When 5 words are not 5 words

We had a conference call today with one of our customers whose website we just translated into French. A dating portal. Thousands of words, but what we eventually discussed on the call with the translation team for half an hour broke down to 5. Well, no, let’s count precisely. Education level question: 3 words. Claim: 5. 8 words in total.

But these 8 words were crucial.

3 words: Within the dating website you had to tick your level of education. What if the German system hasn’t got anything to do with the UK, the French, Spanish or US system? It doesn’t, I can assure you. Will we leave the lonely hearts out there because they don’t know what to tick in this section? No. We need to make a decision.

Similar but not the same for the claim which appears on the landing page. It has to be catchy, respresent the target audience, they have to feel at home here.

We provided 5 examples with the back translation and one of our options convinced the customer. As it was targerted to the right generation, wasn’t a direct translation but conveyed a romatic feeling of the past. That was it. 5 words.

5 words of transcreation. According to the reasearch done by CSA, 15 years ago, only 3% of the translation buyer had heard of this concept. Today, about 43% are aware and embrace the idea of transcreation as a service. © CSA – Reaching Markets Through Transcreation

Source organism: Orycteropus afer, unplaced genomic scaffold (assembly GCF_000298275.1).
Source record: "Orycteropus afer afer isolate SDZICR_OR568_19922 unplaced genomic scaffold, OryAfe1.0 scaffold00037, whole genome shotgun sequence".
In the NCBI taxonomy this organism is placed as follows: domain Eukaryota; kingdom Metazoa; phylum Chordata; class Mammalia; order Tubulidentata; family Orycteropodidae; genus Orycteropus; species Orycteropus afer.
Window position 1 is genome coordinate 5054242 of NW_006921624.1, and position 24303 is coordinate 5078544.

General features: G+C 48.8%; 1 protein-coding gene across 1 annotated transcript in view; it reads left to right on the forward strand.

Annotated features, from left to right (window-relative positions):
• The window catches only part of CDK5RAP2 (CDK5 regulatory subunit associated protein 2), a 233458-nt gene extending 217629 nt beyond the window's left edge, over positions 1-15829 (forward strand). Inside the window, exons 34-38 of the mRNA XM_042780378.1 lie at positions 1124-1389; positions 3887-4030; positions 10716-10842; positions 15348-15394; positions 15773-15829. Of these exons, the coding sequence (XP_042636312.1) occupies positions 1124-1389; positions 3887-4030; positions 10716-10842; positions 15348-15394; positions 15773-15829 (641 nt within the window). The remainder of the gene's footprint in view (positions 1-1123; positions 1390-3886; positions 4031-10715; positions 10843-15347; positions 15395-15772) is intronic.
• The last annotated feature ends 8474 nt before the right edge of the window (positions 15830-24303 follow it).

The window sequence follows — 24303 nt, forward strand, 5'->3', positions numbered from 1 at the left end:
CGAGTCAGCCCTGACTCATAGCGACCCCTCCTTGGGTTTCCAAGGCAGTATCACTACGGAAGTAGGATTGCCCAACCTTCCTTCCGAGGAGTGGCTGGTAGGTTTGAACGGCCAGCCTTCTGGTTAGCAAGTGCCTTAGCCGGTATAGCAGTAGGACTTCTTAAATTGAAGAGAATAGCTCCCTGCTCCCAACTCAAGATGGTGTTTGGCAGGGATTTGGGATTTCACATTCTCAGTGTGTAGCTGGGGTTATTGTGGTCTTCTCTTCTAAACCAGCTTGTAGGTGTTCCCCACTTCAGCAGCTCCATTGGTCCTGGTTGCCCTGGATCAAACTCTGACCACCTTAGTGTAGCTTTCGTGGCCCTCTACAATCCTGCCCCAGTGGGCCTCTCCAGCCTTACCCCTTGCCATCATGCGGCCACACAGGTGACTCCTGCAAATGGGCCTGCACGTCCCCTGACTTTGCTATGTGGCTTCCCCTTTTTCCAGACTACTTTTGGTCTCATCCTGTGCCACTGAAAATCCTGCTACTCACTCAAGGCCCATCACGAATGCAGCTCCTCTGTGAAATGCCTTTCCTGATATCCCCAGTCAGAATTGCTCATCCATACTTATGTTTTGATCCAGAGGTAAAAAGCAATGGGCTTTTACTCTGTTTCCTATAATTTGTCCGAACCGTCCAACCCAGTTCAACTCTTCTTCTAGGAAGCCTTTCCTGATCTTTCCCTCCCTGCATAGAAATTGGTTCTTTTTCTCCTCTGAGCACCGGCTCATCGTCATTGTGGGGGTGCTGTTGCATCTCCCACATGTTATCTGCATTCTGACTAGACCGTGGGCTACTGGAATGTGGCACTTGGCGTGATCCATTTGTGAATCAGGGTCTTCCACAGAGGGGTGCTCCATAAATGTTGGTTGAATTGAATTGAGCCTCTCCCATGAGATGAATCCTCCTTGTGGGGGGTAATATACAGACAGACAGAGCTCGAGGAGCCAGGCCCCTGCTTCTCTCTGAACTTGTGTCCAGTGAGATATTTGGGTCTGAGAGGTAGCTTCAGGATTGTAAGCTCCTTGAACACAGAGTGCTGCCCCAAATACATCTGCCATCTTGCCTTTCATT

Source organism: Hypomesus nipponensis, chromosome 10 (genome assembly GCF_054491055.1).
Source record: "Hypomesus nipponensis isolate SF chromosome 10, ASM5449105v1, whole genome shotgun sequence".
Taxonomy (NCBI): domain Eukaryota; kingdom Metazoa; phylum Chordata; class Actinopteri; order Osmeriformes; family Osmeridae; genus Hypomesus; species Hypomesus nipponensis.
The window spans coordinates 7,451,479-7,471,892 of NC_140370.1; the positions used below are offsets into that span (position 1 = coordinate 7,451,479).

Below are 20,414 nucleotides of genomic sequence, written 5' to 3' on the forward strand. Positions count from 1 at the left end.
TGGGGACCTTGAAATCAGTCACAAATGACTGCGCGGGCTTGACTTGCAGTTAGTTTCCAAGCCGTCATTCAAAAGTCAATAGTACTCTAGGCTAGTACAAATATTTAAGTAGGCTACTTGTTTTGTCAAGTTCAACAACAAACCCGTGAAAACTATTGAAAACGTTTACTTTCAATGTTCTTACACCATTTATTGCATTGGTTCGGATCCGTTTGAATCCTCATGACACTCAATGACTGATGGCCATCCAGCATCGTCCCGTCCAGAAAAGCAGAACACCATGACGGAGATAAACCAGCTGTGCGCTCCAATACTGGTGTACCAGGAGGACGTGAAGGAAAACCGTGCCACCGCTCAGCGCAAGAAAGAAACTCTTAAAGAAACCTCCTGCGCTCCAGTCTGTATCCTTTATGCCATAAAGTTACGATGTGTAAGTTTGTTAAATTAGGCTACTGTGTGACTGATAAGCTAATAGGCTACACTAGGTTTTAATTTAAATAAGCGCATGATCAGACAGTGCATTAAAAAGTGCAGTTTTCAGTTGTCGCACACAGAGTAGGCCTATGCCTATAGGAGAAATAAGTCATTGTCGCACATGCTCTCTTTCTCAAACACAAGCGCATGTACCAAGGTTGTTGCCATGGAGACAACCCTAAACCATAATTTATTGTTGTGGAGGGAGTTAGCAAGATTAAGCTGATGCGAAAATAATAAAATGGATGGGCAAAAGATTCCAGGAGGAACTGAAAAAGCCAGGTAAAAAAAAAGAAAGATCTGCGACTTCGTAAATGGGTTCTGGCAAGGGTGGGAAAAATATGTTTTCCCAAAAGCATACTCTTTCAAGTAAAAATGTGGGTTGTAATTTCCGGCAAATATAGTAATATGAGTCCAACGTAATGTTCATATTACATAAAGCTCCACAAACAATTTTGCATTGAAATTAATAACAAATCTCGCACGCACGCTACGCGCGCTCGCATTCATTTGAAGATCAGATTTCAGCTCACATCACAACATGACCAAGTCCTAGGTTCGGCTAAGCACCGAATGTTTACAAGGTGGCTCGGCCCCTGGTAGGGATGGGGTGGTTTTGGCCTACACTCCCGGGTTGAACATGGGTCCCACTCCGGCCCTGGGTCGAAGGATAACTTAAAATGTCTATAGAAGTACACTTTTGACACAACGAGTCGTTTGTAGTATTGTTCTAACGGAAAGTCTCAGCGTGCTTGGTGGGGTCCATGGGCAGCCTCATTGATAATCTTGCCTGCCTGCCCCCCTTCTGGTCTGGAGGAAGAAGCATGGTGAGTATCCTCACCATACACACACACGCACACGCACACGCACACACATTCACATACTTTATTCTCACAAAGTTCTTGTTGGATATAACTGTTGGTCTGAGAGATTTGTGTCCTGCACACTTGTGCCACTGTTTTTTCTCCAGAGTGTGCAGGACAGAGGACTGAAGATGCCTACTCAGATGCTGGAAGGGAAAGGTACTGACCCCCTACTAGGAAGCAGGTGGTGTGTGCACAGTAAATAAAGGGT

The Ceiling

Monday morning: Hey, how was your weekend?

My German speaking colleage asks. Well, not much going on, all quiet – and I now write in English just for the sake of it: the ceiling was falling on my head. If you are English you probably look a bit puzzled now. If you are German and speak some English you may have a good laugh. Because it is a German saying so literally translated into English that it HURTS. What it actually means is that you were bored stiff. This is not what translation should be. It should reflect the feeling, the message, not the word. The translators have to be familiar enough with the message behind the word and be talented enough in their native language to get this message across.

With the same meaning but probably different words. But what if this “ceiling” was part of a marketing campaign with its marketing collateral all based on this picture. Then we’d have a problem now and it would have been good to be involved in an earlier stage.